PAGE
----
End of week 2: Story’s still floundering. Haven’t really embraced the ‘just let go and write’ concept, methinks. Have overall plot, but not that many sub-plots and little episodes. And still not really sure how to push the characters out there. And I still only really have four characters. Could use a few more. Word count: 4,000-ish (according to the book, I should be in the 20,000 region by now).

Middle of week 3: A couple of crucial things happen that really kick-start the writing process. First I receive an email from Dieon (another writer friend), asking how one deals with writer’s block and such like when attempting to write a book. I have a good, long think and reply with some tips I believe will help her – then kick myself for not having taken my own advice much earlier!

Next, I have a “Sod it; if they say ‘just write’, then just flippin’ write” moment. I start just writing: chunks of dialogue (will assign them to characters later), describing parts of the unspecified town the action’s meant to be taking place in; describing random people who populate the place; giving the few characters I do have long internal monologues in which they just rant (a good way of exploring your own dark side, if you’re that way inclined). I try out the “jet pack” method of writing Chris Baty mentions in the book. Word count doubles in a day.

Day 19: I adopt the desperate (and rather naughty) tactic of sneaking in some novel-writing on the job. I open up a Word doc on my computer, into which I type a couple of paragraphs whenever I have a free moment (tea breaks, lunch, etc.). By the end of the working day, I have added 1,000 words to the novel. Even more shockingly, some of them actually move the plot along.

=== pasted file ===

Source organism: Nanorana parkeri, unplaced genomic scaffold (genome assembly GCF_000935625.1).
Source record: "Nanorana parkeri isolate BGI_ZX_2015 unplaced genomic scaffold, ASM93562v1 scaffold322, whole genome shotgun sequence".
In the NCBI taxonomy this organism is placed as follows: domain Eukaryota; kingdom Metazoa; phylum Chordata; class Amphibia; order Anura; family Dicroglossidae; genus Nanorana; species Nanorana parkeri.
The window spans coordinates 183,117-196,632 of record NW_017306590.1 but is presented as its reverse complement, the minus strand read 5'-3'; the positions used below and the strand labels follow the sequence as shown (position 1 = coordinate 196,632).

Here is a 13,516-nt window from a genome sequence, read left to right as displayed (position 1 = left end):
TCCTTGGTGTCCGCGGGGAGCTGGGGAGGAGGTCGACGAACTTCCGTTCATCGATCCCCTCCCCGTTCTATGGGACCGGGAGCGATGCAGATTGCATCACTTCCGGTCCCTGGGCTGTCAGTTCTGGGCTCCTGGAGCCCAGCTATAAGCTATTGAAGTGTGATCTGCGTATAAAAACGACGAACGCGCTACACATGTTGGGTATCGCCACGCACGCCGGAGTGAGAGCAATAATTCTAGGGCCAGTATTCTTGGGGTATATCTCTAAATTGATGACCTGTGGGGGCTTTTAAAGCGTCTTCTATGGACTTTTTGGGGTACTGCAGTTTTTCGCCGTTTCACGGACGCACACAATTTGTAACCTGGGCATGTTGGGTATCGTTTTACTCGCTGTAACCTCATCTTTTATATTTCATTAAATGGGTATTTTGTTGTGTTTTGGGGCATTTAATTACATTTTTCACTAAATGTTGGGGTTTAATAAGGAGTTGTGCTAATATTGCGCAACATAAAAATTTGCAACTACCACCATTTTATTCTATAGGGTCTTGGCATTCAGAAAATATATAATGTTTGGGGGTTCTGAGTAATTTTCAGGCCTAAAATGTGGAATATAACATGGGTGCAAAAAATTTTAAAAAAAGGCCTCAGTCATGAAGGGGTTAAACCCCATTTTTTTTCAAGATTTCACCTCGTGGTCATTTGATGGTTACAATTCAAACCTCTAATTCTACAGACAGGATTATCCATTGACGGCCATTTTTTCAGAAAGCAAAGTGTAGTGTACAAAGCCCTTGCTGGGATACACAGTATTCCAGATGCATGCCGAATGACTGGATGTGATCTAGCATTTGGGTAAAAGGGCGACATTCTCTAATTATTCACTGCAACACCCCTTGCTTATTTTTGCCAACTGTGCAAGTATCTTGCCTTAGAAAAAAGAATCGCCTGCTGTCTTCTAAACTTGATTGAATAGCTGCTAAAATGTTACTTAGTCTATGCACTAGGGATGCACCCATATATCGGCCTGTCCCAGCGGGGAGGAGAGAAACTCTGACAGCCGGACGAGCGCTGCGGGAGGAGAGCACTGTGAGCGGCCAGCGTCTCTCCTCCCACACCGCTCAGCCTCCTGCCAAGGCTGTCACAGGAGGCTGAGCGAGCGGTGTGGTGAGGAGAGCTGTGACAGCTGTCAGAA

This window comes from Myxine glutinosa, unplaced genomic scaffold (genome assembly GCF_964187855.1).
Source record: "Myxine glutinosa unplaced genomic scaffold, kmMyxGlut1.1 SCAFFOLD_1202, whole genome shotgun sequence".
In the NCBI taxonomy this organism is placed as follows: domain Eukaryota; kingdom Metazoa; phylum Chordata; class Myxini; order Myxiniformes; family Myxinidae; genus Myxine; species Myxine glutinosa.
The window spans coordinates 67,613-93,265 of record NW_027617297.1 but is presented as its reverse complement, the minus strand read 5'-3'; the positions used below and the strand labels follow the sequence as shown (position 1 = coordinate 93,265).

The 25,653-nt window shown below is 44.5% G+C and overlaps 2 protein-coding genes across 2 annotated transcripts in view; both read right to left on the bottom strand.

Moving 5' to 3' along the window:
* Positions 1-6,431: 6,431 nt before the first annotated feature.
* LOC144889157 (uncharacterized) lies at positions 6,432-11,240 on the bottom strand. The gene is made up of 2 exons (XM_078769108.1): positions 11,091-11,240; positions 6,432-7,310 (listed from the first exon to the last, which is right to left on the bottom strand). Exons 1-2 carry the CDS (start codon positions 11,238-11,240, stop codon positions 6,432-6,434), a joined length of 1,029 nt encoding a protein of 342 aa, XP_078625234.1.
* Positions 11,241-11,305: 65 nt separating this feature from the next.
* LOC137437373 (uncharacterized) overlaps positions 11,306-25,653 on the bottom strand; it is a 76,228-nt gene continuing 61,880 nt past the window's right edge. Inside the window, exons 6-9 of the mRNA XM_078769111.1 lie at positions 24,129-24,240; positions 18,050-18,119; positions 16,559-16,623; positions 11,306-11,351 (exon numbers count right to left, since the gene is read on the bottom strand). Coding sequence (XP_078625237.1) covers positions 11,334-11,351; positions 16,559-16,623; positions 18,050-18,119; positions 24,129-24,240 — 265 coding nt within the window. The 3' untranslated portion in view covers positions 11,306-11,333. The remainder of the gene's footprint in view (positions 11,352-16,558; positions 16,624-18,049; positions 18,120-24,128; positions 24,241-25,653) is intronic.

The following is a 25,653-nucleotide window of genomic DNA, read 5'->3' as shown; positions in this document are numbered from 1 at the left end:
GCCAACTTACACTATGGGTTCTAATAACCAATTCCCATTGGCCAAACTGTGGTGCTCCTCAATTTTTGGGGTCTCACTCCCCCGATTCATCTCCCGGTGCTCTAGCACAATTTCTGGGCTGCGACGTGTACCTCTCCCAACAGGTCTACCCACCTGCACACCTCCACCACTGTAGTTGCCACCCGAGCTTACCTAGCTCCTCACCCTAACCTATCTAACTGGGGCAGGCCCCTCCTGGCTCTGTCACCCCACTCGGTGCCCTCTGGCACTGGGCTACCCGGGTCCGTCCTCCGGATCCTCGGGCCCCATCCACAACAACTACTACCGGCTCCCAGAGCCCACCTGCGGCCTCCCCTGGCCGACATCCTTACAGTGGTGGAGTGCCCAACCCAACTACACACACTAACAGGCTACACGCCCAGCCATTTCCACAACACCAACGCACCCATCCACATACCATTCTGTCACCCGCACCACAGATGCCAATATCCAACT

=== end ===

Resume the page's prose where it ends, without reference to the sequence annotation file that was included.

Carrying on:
I also deploy a few more “time-buying” tactics; starting work an hour early, and taking the Tube home instead of the bus. Working from home tomorrow, so I will “jet pack” again…

Day 20: Never really got to do the “jet pack” thing properly, but still added a thousand-plus words to the word count – including a few bits written on the train to Cambridge, on my way to interview someone for the Latin Link CD. What with this, work and Latin Link’s CD to produce this week, I might as well be back at uni during one of those times when I’d have four essay deadlines at once.

Day 21: At work again today. I try a different tactic this time: coming in an hour early, but this time using the extra hour to work on the novel before starting work officially at nine. Again I add a few more words during breaks and other free moments. Add another 2,000 words to the word count – including a big EastEnders-style ‘duf-duf’ moment.